Trey Neal took out a private student loan with JP Morgan Chase Bank in 2008. Neal and Chase signed a promissory note agreeing that interest on the loan would be governed by Ohio law.
Later, Neal concluded that he was being charged interest at a higher rate than Ohio allowed. So he sued Chase for damages.
Mr. Neal ran into two problems in getting this dispute resolved. First, he had difficulty determining the proper party to sue.
Chase sold Neal's loan to Jamestown Funding Trust, which assumed Chase's interest in the loan. Jamestown is "related" to Navient Credit Finance, an affiliate of Navient Solutions. Navient Solutions then became Neal's loan servicer. Apparently, Neal was uncertain about who owned the loan because he dropped Chase from the lawsuit and added four Navient entities as defendants to his suit.
Neal's lawsuit had a second problem: he had agreed to arbitrate any dispute over his student loan rather than litigate.
The Navient entities asked a federal court to order Neal to arbitrate his claim under Neal's credit agreement with Chase. A federal district court rejected Navient's request, concluding Navient did not have the legal right to enforce the arbitration clause.
But Navient appealed that decision to the Eighth Circuit Court of Appeals, which reversed the lower court's decision. The appellate court ruled that Navient did have the right to compel arbitration under Ohio law. So Neal must submit his interest-rate complaint to an arbitrator, and Neal will probably be required to pay half the arbitrator's fees to get the matter resolved.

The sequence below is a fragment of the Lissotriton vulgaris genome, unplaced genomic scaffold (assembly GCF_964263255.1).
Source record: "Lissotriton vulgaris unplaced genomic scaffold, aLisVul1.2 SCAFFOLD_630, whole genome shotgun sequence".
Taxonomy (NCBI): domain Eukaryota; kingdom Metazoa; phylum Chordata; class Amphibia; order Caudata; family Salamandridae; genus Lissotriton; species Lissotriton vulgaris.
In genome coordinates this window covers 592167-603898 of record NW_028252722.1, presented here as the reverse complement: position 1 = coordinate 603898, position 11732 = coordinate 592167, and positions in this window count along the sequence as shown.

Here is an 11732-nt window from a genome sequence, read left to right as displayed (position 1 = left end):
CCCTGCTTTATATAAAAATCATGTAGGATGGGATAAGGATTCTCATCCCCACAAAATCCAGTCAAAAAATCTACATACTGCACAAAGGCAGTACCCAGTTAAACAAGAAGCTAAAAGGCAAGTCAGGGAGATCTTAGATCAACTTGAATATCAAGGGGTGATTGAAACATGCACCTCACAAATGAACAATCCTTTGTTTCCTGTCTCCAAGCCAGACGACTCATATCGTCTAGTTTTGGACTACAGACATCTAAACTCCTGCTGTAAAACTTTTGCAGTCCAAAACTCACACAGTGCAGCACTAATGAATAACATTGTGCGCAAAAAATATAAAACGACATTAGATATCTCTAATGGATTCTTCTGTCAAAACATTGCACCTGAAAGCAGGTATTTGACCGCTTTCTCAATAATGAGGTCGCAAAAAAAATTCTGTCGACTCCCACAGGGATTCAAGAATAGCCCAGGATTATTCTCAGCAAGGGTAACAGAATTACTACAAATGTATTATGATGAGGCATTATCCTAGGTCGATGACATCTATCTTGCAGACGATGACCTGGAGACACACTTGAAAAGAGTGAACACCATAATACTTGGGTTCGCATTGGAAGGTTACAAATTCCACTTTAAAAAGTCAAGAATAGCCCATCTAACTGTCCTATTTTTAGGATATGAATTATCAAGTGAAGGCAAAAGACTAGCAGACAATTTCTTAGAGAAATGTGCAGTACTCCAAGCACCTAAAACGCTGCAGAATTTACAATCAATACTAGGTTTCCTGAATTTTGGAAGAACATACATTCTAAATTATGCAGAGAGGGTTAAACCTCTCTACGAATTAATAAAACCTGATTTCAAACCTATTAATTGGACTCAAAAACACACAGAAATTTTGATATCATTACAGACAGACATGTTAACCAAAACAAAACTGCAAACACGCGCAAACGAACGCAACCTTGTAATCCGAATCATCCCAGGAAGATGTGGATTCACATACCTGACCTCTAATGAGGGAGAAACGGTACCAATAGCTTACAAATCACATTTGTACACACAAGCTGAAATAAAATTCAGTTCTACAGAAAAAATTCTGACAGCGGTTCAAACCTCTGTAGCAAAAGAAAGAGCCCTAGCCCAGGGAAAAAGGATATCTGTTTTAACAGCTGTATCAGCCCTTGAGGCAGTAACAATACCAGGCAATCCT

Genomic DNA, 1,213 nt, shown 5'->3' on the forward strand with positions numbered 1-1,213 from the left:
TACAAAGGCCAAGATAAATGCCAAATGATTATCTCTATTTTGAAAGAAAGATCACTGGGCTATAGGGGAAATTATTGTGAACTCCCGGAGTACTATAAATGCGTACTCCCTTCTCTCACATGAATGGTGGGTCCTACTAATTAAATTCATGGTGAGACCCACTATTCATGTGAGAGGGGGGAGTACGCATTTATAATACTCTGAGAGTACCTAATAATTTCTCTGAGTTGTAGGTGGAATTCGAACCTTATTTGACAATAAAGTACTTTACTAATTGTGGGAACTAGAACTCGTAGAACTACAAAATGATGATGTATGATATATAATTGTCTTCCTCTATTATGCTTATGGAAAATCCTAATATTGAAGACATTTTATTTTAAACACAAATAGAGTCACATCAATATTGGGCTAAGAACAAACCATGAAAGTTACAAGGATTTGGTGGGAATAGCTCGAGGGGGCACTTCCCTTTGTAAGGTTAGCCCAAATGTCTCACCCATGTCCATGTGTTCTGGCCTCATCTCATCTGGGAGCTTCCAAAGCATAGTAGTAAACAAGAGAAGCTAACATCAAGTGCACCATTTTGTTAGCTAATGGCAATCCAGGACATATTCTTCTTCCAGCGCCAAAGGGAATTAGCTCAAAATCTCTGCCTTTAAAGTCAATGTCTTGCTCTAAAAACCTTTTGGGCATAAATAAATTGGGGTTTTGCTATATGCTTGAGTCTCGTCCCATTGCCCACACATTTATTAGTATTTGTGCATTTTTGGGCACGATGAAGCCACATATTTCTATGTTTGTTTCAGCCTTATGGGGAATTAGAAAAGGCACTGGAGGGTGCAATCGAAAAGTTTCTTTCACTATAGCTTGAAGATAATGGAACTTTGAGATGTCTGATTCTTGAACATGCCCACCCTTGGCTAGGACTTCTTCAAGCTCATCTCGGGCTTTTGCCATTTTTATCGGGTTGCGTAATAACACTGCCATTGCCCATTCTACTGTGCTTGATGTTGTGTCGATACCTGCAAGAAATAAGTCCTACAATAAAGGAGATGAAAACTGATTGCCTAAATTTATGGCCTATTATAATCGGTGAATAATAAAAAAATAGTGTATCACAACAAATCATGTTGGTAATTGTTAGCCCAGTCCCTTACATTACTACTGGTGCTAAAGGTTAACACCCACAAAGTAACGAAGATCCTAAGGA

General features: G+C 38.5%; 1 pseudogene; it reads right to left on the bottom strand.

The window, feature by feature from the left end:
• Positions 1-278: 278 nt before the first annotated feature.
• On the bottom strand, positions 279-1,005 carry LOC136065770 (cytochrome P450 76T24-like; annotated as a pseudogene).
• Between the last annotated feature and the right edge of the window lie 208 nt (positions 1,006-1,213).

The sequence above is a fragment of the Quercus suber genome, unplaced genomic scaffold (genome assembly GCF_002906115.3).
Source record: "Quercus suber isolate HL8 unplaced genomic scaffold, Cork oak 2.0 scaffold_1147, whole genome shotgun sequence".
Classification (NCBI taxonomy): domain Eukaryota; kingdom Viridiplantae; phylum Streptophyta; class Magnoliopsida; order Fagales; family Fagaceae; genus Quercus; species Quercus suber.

A couple of points. First, Neal's complaint about the interest he was charged on his loan is a simple dispute, but it wound up before a federal appellate court that did not rule until 12 years after Neal took out his loan.
Second, Neal's private student loan became ensnared in a web of entities: 1) Chase Bank, 2) Jamestown Funding Trust, 3) Navient Solutions, 4) Navient Corporation, and 5) Navient Credit Finance Corporation, and Navient Private Loan Trust. No wonder Neal had trouble figuring out whom he was dealing with.
So Mr. Neal must submit his complaint to arbitration.
One thing seems sure. Whether Mr. Neal wins or loses, his transaction costs will likely be far greater than the sum of money at stake.
Thus, Neal v. Navient Solution teaches us all this message: Don't mess with the student-loan industry because it won't be worth your while.
Neal v. Navient Solutions, LLC, 978 F.3d 572 (8th Cir. 2020).
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